Year of Release: 2001
Label: Red Fez Records
Catalog Number: FEZ-005
Total Time: 55:14:00
I'm writing this on Dec. 16, which means it's late in the year to be adding stuff to my "Best of 2001" list, but The American Standard by the U.S. trio Dreadnaught appeared in my mailbox just in time to be considered, and -- what do you know -- it's fabulous enough to make the cut. No kidding, this is some of the most original music I've heard in a long while. As you may guess, considering its originality, describing Dreadnaught's offering is a bit difficult. In fact, somewhere along the line, someone had to coin a brand-new term for this band's style: progabilly.
Other reviewers have described Dreadnaught as "Zappa meets Yes at Willie Nelson's BBQ" and "King Crimson at a hoedown." I like the latter best, as I hear a huge helping of Crimson influence in their compositions. To my ears, though, there's also a good amount of Dixie Dregs, a touch of Kansas, and even a dash of the Grateful Dead. Whatever comparisons fit best, don't let the "abilly" part of the progabilly term throw you. This stuff is pure prog of the best kind.
Most of the tracks here are instrumental and often crank like your favorite highway album. But don't expect long guitar jams or sustained grooves. The meters and arrangements are in continual flux, suddenly changing direction at every opportunity. The intricate arrangements overflow with clever playing and boundless energy. Justin Walton is a most creative guitarist, and bass player Robert Lord's savage bass lines sound like Chris Squire of Yes crossed with Les Claypool of Primus. Drummer Richard Habib works so skillfully hard powering the band and guiding the arrangements that one can imagine him all bulging muscles and drenched in sweat from his drum workouts.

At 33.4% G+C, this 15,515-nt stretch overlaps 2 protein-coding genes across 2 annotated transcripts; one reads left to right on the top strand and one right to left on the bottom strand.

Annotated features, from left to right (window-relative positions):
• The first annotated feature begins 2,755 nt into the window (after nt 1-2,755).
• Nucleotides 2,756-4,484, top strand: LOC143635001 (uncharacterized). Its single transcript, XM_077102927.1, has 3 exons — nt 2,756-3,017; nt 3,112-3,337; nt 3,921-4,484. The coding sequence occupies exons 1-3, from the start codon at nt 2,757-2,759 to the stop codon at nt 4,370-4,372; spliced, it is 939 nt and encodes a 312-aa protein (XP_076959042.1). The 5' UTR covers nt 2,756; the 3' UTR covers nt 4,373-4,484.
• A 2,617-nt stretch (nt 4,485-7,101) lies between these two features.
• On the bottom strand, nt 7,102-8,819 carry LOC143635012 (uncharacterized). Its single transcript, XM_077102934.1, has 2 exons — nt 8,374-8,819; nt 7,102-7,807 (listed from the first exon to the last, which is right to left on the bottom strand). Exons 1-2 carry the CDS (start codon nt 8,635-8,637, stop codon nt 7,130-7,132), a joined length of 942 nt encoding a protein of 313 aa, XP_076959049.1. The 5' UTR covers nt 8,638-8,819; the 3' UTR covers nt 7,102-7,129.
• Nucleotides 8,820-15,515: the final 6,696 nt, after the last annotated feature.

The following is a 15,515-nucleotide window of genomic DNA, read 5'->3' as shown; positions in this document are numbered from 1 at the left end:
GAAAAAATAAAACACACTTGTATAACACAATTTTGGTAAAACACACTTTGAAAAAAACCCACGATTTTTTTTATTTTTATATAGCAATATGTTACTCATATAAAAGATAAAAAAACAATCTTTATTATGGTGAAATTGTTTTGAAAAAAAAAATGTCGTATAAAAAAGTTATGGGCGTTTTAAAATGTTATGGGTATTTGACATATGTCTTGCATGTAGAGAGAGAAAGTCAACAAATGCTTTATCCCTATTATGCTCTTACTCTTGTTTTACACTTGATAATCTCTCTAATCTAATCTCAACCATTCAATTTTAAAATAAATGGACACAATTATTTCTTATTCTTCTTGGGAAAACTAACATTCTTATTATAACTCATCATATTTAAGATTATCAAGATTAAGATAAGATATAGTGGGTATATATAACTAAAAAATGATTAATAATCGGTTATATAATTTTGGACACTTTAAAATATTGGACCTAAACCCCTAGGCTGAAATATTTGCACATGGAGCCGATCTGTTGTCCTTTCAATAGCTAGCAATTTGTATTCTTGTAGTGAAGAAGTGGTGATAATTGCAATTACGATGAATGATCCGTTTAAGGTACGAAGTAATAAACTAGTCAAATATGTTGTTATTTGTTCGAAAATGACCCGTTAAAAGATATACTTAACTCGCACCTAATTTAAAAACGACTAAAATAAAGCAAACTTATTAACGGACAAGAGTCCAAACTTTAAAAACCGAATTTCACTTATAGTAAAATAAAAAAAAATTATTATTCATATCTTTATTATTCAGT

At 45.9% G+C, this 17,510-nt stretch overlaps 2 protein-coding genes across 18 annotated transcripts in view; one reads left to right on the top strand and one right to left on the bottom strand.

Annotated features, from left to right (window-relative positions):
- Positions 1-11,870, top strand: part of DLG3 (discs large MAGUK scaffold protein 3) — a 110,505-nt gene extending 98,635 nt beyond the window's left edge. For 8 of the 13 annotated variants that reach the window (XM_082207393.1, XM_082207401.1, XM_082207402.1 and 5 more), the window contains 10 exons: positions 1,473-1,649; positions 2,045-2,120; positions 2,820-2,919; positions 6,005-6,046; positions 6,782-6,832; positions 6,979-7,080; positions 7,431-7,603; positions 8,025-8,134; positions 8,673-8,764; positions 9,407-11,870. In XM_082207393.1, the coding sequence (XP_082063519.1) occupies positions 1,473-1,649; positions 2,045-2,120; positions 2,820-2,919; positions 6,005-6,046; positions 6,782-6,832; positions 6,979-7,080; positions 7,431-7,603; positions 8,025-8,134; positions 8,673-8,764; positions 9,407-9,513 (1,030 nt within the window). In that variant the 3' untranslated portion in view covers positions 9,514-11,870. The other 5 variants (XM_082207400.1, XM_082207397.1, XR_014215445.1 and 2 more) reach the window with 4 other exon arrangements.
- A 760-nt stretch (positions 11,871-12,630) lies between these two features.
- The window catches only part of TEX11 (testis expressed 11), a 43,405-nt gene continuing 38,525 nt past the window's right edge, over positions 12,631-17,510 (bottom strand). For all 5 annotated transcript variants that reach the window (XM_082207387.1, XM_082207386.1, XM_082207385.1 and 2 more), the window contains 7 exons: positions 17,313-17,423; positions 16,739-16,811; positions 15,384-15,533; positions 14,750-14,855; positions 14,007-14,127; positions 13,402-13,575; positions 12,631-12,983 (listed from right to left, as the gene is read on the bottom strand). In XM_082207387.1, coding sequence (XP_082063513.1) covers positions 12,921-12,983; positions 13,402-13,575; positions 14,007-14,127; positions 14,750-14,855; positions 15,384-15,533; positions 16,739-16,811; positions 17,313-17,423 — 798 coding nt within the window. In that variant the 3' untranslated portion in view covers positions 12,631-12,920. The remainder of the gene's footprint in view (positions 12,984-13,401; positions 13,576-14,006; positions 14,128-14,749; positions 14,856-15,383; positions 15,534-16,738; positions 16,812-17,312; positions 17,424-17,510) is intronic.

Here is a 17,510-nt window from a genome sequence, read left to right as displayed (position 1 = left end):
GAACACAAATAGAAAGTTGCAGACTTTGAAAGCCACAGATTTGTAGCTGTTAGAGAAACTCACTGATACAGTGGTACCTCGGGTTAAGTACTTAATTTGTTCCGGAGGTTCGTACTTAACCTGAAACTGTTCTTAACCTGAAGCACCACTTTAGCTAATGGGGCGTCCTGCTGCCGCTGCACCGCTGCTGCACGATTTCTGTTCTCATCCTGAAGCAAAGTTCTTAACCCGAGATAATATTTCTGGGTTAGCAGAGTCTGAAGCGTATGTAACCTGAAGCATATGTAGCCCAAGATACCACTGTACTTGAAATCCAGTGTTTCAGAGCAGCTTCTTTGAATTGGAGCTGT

The album isn't entirely instrumental. All three members sing, although the vocal parts are sprinkled throughout the mostly instrumental arrangements. The vocals, however, don't come across as afterthoughts, thrown in by instrumentalists who are wannabe singers, but are instead well done and often include multiple harmonies.
If there ever was a must-hear prog album, Dreadnaught's The American Standard is one. The tracks are instantly likable (to prog aficionados), yet plenty deep enough to keep you coming back again and again. You'll need to take this disc on a lot of spins before all the notes are fully etched into your musical memory. In case it isn't obvious, I love this album.
Ballbuster (4:28) / Deus Ex Machina (20:30) / Popeye (2:25) / B?nnaschidt (4:50) / James Thresher Industries (0:57) / Welding (4:51) / Kim Philby (3:33) / The Pumpha?s Suite (8:13) / Clownhead (5:25)
Robert M. Lord - bass, synthesizer, organ, kazoo, background vocals
Richard R. Habib - drums, percussion, vocals
Justin S. Walton - electric and acoustic guitars, piano, saxophone, organ, kazoo, vocals
Shaun Frenchie Michaud - drums loops and synthesizer (3)
Andy Happel - violins (1,5,9,11, 13) and organ (4)
William L. Walton II - French horn (7)
Jay Williams - euphonium (7)
Daria J. Blake - flute (13)
Una Vez Mas (2000)
The American Standard (2001)
Musica En Flagrante (2004)
Live At Mojo (2005)
High Heat And Chin Music (2007)
Genre: Progressive Rock